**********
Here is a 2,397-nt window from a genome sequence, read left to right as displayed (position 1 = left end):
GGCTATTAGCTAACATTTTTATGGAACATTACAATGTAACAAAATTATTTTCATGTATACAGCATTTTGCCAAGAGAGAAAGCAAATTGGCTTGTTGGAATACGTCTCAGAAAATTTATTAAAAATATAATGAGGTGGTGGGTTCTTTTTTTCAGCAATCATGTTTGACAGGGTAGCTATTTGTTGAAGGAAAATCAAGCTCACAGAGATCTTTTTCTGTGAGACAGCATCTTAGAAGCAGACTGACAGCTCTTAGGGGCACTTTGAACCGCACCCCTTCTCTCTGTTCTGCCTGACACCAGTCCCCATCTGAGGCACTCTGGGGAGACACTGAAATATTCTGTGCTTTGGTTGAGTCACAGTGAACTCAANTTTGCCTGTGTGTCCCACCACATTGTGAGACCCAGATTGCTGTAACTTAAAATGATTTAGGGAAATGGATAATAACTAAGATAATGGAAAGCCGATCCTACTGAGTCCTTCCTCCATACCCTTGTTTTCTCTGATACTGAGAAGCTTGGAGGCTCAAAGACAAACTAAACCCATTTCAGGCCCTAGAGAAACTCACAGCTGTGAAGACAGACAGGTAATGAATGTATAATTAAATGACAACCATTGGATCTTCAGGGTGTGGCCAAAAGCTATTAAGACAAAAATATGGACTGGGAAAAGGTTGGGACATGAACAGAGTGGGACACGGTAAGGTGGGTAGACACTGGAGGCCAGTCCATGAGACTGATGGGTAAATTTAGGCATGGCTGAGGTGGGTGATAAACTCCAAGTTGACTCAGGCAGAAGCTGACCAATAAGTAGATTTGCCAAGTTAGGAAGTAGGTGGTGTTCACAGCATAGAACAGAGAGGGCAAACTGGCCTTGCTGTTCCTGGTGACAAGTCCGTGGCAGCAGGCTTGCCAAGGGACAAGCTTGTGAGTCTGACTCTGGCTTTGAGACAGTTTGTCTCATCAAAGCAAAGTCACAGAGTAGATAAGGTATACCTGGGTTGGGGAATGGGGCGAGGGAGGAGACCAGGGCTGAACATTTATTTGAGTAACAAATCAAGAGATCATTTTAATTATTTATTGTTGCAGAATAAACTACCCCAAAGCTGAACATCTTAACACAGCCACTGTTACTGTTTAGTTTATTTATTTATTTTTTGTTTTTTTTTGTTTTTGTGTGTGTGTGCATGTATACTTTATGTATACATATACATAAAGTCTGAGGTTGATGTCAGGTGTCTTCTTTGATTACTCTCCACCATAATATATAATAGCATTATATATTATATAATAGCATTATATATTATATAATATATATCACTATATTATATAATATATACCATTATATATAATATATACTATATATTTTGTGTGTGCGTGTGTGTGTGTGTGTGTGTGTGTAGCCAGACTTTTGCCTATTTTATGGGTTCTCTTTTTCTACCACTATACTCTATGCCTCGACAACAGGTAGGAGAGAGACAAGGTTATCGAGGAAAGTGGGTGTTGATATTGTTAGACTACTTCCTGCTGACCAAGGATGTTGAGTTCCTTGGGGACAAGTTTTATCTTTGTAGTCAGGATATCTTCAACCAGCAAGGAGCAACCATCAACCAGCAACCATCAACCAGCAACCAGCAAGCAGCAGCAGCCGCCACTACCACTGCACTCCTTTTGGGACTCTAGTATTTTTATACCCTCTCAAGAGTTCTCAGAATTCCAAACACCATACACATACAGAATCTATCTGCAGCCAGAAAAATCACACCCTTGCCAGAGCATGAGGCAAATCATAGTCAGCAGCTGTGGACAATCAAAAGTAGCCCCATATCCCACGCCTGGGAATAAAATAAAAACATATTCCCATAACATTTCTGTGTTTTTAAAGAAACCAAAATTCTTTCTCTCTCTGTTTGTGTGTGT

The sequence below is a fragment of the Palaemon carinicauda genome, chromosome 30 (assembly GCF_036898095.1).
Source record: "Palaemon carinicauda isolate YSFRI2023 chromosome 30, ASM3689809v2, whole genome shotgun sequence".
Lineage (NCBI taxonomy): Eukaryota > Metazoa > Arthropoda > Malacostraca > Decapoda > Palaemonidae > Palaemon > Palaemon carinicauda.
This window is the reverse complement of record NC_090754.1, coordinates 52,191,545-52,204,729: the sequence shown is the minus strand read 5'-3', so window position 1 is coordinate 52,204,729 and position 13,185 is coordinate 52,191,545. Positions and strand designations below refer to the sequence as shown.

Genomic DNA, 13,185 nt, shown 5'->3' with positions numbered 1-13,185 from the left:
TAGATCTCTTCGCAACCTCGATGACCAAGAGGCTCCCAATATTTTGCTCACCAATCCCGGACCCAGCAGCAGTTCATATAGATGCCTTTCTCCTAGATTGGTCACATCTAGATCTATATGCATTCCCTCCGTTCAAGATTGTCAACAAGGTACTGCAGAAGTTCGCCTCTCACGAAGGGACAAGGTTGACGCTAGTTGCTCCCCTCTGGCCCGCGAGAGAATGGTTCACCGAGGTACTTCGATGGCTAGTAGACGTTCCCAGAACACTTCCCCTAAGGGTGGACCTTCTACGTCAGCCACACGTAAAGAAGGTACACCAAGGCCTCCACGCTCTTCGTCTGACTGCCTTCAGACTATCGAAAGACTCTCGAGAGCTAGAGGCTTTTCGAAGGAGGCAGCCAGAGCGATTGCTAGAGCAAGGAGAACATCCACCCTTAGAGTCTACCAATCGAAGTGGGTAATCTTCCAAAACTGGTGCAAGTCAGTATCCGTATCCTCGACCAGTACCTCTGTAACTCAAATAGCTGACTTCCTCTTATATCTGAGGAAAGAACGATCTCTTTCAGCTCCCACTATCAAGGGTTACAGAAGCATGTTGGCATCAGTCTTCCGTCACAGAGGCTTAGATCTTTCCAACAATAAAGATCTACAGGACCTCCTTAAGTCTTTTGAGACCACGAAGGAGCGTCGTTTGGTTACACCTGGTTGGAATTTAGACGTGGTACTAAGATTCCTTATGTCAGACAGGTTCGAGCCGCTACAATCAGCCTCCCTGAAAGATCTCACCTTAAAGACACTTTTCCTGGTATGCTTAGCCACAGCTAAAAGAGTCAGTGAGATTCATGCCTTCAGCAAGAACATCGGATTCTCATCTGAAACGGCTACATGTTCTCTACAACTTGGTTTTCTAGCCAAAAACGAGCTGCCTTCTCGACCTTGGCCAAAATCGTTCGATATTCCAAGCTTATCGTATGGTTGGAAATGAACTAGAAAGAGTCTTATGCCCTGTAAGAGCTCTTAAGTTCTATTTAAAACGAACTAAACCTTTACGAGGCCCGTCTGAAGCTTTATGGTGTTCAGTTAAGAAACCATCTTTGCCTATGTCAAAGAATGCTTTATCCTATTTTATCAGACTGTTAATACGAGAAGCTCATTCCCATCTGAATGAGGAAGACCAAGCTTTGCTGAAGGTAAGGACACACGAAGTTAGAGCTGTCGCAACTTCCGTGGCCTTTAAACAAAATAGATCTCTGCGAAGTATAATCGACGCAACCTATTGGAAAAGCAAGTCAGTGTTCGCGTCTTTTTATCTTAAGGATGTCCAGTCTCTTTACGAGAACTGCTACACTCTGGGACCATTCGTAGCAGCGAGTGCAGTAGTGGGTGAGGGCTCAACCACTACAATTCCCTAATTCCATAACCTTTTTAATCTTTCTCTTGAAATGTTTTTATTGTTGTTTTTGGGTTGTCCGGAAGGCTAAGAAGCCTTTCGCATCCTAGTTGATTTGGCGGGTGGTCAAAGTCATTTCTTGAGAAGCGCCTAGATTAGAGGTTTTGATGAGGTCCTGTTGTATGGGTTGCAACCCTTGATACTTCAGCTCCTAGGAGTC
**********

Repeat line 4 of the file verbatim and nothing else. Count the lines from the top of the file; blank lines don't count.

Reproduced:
Source record: "Palaemon carinicauda isolate YSFRI2023 chromosome 30, ASM3689809v2, whole genome shotgun sequence".